- On capacity, especially late night capacity. Yes there are a number of restaurants and bars in the downtown and all of them combined have a large capacity. However, how many of these places allow 18-20 year olds in past 9pm? How many attract families after events in the campus area? Close to none. I agree with ALRC members that had concerns about capacity that defined conditions are needed to make sure there wont be 900 people on the street at bar time. But when you look at what this place really is, not just what it looks like on the surface, those concerns begin to be addressed. 1. The main sports themed floor has a proposed capacity of 450. This space would be the main all-ages area and therefore would not be 100% people drinking until bar time because of the ability of 18-20 year olds hanging out there late night, watching a game, playing games, or grabbing some food. Furthermore, part of this space would be open past bar time, allowing patrons to grab late night food or water/sodas, significantly reducing the problems we have seen when everyone is kicked out at bar time and there are hundreds of people on the sidewalk at once, plus add having a number of them being inebriated and you have even more issues. The applicants even agreed to stop serving alcohol earlier than required by law, which has the added benefit of clearing out those who are only looking for that last drink or two to put them over the top and keeps those in the space who are looking to hang out or grab some food on their way out. Finally, this space has something like only 30 bar stools on the whole level, with seating for the whole capacity of 450. Know what that means? Almost non-existent vertical drinking space and service at tables by servers. How many places downtown guarantee a place to sit?! Plus, having a server take food and drink orders adds to the safety of those drinking with another pair of eyes regulating people’s intake of alcohol. 2. The fine dining area, with a proposed capacity of 150. This space has 6 bar stools and the rest are table settings, again serviced by servers. This space would not occupy a full 150 people drinking until bar time and therfore reduces the number of people drinking late night. I agree with ALRC members that the capacity of this area needs to be defined in a license condition as to when time this area will be open until. If the applicants can define in a condition that this area will not be open past say 12 or 12:30pm or something, I think those with capactiy concerns will be more comfortable, as will I. 3. The final area that is of now slotted as banquet space with a proposed capacity of 300. Like the fine dining area, this space should have defined capacity related to time, reducing the late night capacity. Say the fine dining will be open at the latest until 12pm and say they are at 50% capacity at midnight and therefore have 75 people that have to leave. Even if they all want to go down to the main level, they cannot if that level’s capacity is full, and if its not full, their 75 would be added to the count downstairs and therefore not exceed their 450 capacity. If the latest the banquet space is open is 1am, they have to follow the same rules. With ideas of turning that space into a possible bowling alley, that naturally would reduce that space’s capacity. THEREFORE, the total capacity at bar time, 1:30pm on Sunday through Thursday and 2am Friday and Saturday, would be the 450 from the main floor. That, considering the Field Pass was approved with 550 and had limited to no similar conditions, and the fact that the whole 450 does not have to be out on the sidewalk a minute after bar time, like most places, because of their late night food service till 3am or so, would help the trickle out method that would reduce crowds. Not to open up Pandora’s box, but there are bars in the area, just bars serving only alcohol, that have similar or even a larger capacity than 450 that kick their whole capacity out at bar time, so arguments that a place with less capacity than those, a place that also serves food until 3pm, is less safe doesn’t fully fit this case.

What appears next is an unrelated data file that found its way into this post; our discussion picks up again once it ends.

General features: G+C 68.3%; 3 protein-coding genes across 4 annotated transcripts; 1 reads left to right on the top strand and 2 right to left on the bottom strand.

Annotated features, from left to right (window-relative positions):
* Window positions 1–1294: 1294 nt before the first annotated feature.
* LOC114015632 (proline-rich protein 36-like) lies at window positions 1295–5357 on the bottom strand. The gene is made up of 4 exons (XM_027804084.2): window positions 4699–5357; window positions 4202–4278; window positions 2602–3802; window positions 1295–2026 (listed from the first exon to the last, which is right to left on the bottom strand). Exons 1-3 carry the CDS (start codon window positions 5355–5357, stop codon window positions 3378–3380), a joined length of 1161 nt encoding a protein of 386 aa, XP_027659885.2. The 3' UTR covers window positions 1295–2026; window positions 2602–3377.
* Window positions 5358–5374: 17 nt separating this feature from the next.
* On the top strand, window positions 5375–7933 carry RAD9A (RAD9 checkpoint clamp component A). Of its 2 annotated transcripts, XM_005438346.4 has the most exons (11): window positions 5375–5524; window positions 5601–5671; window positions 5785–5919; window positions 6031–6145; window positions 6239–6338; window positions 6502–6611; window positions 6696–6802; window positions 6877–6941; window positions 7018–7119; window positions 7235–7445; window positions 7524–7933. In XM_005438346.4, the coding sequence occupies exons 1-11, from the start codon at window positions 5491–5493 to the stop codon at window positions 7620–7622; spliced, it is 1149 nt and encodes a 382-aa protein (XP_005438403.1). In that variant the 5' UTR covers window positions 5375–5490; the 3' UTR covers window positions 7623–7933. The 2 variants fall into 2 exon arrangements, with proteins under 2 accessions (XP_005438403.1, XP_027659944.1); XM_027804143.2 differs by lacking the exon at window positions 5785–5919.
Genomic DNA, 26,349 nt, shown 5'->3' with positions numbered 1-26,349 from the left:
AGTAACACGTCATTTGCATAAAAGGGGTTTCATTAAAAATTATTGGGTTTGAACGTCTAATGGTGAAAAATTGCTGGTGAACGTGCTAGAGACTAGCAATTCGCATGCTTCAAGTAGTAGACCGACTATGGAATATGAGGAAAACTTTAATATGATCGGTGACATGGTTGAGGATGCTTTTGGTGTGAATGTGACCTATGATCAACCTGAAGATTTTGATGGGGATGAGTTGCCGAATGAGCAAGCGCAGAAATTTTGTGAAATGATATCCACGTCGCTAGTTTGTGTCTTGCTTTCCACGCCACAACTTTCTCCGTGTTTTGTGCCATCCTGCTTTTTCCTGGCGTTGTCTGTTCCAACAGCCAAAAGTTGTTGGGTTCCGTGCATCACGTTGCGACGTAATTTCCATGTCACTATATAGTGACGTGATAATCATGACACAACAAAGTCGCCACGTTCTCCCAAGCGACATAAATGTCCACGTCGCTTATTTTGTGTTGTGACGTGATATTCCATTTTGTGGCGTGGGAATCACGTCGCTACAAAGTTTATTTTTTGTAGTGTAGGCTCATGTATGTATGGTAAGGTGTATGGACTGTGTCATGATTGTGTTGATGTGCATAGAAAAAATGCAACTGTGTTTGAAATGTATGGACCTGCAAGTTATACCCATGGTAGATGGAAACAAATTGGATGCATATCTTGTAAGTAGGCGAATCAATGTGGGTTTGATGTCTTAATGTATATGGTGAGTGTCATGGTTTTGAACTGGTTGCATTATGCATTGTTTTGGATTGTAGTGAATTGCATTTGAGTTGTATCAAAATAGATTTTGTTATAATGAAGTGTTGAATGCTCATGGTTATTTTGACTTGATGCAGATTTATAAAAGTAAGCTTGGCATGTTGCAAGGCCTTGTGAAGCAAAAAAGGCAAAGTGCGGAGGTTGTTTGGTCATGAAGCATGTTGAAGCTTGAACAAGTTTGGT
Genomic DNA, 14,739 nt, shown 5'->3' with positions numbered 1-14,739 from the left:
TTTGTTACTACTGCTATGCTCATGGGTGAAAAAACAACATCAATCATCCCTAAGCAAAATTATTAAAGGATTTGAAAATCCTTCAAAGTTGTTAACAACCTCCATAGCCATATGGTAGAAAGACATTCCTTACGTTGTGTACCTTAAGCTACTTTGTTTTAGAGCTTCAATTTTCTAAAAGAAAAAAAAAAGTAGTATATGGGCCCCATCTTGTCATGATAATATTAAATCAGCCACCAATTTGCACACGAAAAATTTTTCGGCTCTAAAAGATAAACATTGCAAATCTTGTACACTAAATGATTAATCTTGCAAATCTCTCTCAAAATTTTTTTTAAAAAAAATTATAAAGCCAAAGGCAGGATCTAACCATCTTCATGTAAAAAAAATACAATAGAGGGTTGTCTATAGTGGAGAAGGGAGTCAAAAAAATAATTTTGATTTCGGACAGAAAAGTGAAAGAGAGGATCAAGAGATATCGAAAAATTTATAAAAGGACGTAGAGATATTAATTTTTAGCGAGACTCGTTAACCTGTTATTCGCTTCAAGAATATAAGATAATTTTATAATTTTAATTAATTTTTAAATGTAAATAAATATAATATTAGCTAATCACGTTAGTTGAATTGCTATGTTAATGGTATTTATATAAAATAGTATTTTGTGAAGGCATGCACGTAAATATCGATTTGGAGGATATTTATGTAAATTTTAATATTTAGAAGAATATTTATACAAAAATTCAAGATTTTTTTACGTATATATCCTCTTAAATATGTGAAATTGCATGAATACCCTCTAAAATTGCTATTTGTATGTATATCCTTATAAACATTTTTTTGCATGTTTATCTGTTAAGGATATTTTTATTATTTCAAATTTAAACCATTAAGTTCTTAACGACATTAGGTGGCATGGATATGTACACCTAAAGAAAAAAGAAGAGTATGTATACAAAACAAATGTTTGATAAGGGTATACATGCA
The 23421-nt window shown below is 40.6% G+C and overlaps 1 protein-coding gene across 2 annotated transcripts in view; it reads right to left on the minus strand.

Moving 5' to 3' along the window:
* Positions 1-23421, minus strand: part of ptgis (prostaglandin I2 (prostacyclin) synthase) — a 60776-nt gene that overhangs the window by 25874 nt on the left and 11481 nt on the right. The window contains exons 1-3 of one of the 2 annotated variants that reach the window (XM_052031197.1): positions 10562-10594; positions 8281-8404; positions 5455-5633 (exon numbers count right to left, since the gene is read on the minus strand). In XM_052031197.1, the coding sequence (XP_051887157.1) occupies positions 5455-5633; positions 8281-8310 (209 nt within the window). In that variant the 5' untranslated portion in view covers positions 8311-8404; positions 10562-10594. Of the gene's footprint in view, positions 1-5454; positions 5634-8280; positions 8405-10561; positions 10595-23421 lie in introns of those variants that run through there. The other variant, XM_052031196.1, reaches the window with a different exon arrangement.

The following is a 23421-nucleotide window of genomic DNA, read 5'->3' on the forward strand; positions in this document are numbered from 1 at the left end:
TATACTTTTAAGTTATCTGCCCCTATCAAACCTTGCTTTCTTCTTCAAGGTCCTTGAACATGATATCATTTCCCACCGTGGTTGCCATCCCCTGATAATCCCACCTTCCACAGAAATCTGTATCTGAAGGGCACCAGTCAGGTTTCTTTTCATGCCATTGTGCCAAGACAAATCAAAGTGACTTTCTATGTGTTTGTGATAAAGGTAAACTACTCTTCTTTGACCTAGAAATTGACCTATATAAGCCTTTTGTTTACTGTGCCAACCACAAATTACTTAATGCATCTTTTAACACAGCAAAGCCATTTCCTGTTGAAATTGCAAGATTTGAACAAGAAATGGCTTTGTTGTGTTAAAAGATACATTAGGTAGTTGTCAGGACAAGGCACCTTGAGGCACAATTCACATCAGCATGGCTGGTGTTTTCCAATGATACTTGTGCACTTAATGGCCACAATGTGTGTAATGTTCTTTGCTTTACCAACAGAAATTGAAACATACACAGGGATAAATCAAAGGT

- The main first floor area will serve breakfast starting at 6am, take out or dine-in lunches, and food until 3am. Also, the banquet area will not severe alcohol without the accompaniment of food.
- The applicants estimated the project will create 225 new jobs in the downtown and campus community, many of which will be part-time jobs for students.
Overall, there are absolutely details to be worked out to address the many serious concerns and issues that this scale of a project entails. Again, I strongly feel this is the kind of place we want as a campus and downtown community and also the kind of place we should be encouraging as a city. I am going to try to meet with the applicants to discuss their plans and possible conditions, continue to talk with those who have concerns, and am sure I’ll continue to hear from those that are flat out opposed to the project. I want this project to happen and am open to hearing creative ideas as to how we can make this opportunity work.
If you want let me know what you think, shoot me and email at firstname.lastname@example.org or call me at 608-335-5091. Again, if you feel strongly on either side of the project, the Alcohol License Review Committee is going to re-take-up the application at their September meeting, to which I will definitely publicize and link to once I know the details.